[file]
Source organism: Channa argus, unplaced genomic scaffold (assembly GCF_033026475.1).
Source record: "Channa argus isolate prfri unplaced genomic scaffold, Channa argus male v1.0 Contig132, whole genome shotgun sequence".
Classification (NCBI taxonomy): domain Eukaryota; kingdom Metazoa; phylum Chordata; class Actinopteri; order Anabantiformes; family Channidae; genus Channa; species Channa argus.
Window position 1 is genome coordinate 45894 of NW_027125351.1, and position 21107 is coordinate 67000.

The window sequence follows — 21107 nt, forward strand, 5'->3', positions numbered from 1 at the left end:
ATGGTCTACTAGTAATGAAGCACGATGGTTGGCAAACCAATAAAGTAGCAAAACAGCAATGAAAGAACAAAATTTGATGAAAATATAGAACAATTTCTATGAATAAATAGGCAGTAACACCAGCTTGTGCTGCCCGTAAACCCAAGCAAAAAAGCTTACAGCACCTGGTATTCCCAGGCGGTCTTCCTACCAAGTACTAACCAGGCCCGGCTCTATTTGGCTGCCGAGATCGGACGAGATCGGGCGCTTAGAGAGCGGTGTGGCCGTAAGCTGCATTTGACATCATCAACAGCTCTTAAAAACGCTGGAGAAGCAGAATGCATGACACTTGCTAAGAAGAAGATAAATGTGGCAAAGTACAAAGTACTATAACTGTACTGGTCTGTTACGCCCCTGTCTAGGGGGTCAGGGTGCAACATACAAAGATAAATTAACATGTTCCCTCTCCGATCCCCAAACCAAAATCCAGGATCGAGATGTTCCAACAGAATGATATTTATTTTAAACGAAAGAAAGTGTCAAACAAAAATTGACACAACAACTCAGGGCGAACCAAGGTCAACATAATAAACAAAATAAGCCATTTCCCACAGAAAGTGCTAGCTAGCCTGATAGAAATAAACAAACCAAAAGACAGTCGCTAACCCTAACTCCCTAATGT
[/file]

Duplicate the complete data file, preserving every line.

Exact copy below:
Source organism: Channa argus, unplaced genomic scaffold (assembly GCF_033026475.1).
Source record: "Channa argus isolate prfri unplaced genomic scaffold, Channa argus male v1.0 Contig132, whole genome shotgun sequence".
Classification (NCBI taxonomy): domain Eukaryota; kingdom Metazoa; phylum Chordata; class Actinopteri; order Anabantiformes; family Channidae; genus Channa; species Channa argus.
Window position 1 is genome coordinate 45894 of NW_027125351.1, and position 21107 is coordinate 67000.

The window sequence follows — 21107 nt, forward strand, 5'->3', positions numbered from 1 at the left end:
ATGGTCTACTAGTAATGAAGCACGATGGTTGGCAAACCAATAAAGTAGCAAAACAGCAATGAAAGAACAAAATTTGATGAAAATATAGAACAATTTCTATGAATAAATAGGCAGTAACACCAGCTTGTGCTGCCCGTAAACCCAAGCAAAAAAGCTTACAGCACCTGGTATTCCCAGGCGGTCTTCCTACCAAGTACTAACCAGGCCCGGCTCTATTTGGCTGCCGAGATCGGACGAGATCGGGCGCTTAGAGAGCGGTGTGGCCGTAAGCTGCATTTGACATCATCAACAGCTCTTAAAAACGCTGGAGAAGCAGAATGCATGACACTTGCTAAGAAGAAGATAAATGTGGCAAAGTACAAAGTACTATAACTGTACTGGTCTGTTACGCCCCTGTCTAGGGGGTCAGGGTGCAACATACAAAGATAAATTAACATGTTCCCTCTCCGATCCCCAAACCAAAATCCAGGATCGAGATGTTCCAACAGAATGATATTTATTTTAAACGAAAGAAAGTGTCAAACAAAAATTGACACAACAACTCAGGGCGAACCAAGGTCAACATAATAAACAAAATAAGCCATTTCCCACAGAAAGTGCTAGCTAGCCTGATAGAAATAAACAAACCAAAAGACAGTCGCTAACCCTAACTCCCTAATGT